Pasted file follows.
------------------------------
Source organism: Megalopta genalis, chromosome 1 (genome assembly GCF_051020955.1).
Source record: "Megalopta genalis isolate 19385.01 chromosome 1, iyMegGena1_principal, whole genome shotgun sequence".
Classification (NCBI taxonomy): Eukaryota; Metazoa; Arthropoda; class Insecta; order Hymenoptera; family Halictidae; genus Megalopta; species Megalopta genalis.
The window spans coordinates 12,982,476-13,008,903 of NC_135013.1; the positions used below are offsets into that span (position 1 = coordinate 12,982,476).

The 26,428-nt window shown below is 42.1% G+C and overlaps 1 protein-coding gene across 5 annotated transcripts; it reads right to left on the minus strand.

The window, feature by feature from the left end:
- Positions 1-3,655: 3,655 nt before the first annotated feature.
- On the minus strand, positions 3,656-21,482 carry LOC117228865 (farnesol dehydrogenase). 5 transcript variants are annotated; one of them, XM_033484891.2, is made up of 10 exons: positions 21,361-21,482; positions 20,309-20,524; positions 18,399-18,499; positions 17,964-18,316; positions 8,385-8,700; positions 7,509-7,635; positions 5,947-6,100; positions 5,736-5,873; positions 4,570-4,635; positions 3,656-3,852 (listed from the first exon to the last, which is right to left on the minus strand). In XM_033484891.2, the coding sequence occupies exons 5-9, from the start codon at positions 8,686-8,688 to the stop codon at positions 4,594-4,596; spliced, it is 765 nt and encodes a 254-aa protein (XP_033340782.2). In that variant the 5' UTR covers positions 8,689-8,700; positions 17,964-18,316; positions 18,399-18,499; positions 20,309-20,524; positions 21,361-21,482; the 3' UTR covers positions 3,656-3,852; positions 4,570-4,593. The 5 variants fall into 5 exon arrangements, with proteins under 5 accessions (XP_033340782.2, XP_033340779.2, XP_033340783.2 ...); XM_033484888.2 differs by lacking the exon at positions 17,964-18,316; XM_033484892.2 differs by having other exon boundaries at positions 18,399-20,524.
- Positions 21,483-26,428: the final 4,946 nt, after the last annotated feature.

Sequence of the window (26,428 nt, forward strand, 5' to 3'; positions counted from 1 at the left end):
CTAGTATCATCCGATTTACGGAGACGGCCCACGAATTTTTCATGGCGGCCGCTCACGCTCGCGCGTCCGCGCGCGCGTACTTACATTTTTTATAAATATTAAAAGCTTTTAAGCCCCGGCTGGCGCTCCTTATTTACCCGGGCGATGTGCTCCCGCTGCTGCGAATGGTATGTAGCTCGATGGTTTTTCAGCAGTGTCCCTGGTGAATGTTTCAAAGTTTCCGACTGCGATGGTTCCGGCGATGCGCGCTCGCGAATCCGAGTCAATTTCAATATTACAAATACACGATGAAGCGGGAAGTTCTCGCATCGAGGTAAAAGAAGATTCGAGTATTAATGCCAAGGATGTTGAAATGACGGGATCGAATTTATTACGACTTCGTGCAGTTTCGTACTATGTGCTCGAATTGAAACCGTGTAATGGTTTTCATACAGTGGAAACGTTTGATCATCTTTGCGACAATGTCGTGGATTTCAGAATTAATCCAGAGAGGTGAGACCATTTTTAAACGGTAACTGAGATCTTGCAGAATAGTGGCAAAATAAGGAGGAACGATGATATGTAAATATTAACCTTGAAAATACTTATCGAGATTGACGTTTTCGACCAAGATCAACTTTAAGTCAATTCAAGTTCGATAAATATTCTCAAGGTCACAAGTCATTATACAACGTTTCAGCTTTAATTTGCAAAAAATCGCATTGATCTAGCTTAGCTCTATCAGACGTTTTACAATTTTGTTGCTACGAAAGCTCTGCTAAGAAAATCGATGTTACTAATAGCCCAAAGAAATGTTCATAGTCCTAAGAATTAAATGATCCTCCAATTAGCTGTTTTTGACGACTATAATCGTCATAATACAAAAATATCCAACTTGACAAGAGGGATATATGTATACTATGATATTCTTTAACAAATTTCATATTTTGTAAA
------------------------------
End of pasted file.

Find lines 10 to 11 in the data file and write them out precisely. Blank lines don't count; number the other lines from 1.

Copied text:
Sequence of the window (26,428 nt, forward strand, 5' to 3'; positions counted from 1 at the left end):
CTAGTATCATCCGATTTACGGAGACGGCCCACGAATTTTTCATGGCGGCCGCTCACGCTCGCGCGTCCGCGCGCGCGTACTTACATTTTTTATAAATATTAAAAGCTTTTAAGCCCCGGCTGGCGCTCCTTATTTACCCGGGCGATGTGCTCCCGCTGCTGCGAATGGTATGTAGCTCGATGGTTTTTCAGCAGTGTCCCTGGTGAATGTTTCAAAGTTTCCGACTGCGATGGTTCCGGCGATGCGCGCTCGCGAATCCGAGTCAATTTCAATATTACAAATACACGATGAAGCGGGAAGTTCTCGCATCGAGGTAAAAGAAGATTCGAGTATTAATGCCAAGGATGTTGAAATGACGGGATCGAATTTATTACGACTTCGTGCAGTTTCGTACTATGTGCTCGAATTGAAACCGTGTAATGGTTTTCATACAGTGGAAACGTTTGATCATCTTTGCGACAATGTCGTGGATTTCAGAATTAATCCAGAGAGGTGAGACCATTTTTAAACGGTAACTGAGATCTTGCAGAATAGTGGCAAAATAAGGAGGAACGATGATATGTAAATATTAACCTTGAAAATACTTATCGAGATTGACGTTTTCGACCAAGATCAACTTTAAGTCAATTCAAGTTCGATAAATATTCTCAAGGTCACAAGTCATTATACAACGTTTCAGCTTTAATTTGCAAAAAATCGCATTGATCTAGCTTAGCTCTATCAGACGTTTTACAATTTTGTTGCTACGAAAGCTCTGCTAAGAAAATCGATGTTACTAATAGCCCAAAGAAATGTTCATAGTCCTAAGAATTAAATGATCCTCCAATTAGCTGTTTTTGACGACTATAATCGTCATAATACAAAAATATCCAACTTGACAAGAGGGATATATGTATACTATGATATTCTTTAACAAATTTCATATTTTGTAAA